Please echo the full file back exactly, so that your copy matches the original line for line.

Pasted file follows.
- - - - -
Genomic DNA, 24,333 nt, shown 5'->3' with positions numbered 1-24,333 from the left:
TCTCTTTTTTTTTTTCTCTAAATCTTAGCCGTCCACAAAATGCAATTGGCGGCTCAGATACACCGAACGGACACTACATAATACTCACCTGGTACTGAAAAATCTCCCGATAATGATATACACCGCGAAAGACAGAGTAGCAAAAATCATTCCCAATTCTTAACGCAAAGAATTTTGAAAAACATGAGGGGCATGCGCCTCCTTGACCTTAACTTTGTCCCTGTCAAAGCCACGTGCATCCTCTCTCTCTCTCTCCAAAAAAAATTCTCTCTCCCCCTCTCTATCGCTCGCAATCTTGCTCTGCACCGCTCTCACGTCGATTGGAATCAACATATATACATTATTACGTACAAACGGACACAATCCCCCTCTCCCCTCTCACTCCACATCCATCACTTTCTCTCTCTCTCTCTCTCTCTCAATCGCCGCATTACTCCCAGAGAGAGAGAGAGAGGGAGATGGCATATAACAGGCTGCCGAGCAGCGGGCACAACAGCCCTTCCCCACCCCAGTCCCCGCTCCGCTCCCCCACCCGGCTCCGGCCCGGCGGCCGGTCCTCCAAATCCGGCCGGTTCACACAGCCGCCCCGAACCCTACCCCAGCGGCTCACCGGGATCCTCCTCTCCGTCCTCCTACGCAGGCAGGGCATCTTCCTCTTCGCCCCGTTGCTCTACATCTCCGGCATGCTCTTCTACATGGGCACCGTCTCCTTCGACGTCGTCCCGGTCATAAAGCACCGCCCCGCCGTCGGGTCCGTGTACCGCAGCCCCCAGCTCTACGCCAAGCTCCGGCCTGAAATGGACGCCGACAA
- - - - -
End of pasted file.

Genomic DNA, 24,333 nt, shown 5'->3' with positions numbered 1-24,333 from the left:
TCTCTTTTTTTTTTTCTCTAAATCTTAGCCGTCCACAAAATGCAATTGGCGGCTCAGATACACCGAACGGACACTACATAATACTCACCTGGTACTGAAAAATCTCCCGATAATGATATACACCGCGAAAGACAGAGTAGCAAAAATCATTCCCAATTCTTAACGCAAAGAATTTTGAAAAACATGAGGGGCATGCGCCTCCTTGACCTTAACTTTGTCCCTGTCAAAGCCACGTGCATCCTCTCTCTCTCTCTCCAAAAAAAATTCTCTCTCCCCCTCTCTATCGCTCGCAATCTTGCTCTGCACCGCTCTCACGTCGATTGGAATCAACATATATACATTATTACGTACAAACGGACACAATCCCCCTCTCCCCTCTCACTCCACATCCATCACTTTCTCTCTCTCTCTCTCTCTCTCAATCGCCGCATTACTCCCAGAGAGAGAGAGAGAGGGAGATGGCATATAACAGGCTGCCGAGCAGCGGGCACAACAGCCCTTCCCCACCCCAGTCCCCGCTCCGCTCCCCCACCCGGCTCCGGCCCGGCGGCCGGTCCTCCAAATCCGGCCGGTTCACACAGCCGCCCCGAACCCTACCCCAGCGGCTCACCGGGATCCTCCTCTCCGTCCTCCTACGCAGGCAGGGCATCTTCCTCTTCGCCCCGTTGCTCTACATCTCCGGCATGCTCTTCTACATGGGCACCGTCTCCTTCGACGTCGTCCCGGTCATAAAGCACCGCCCCGCCGTCGGGTCCGTGTACCGCAGCCCCCAGCTCTACGCCAAGCTCCGGCCTGAAATGGACGCCGACAA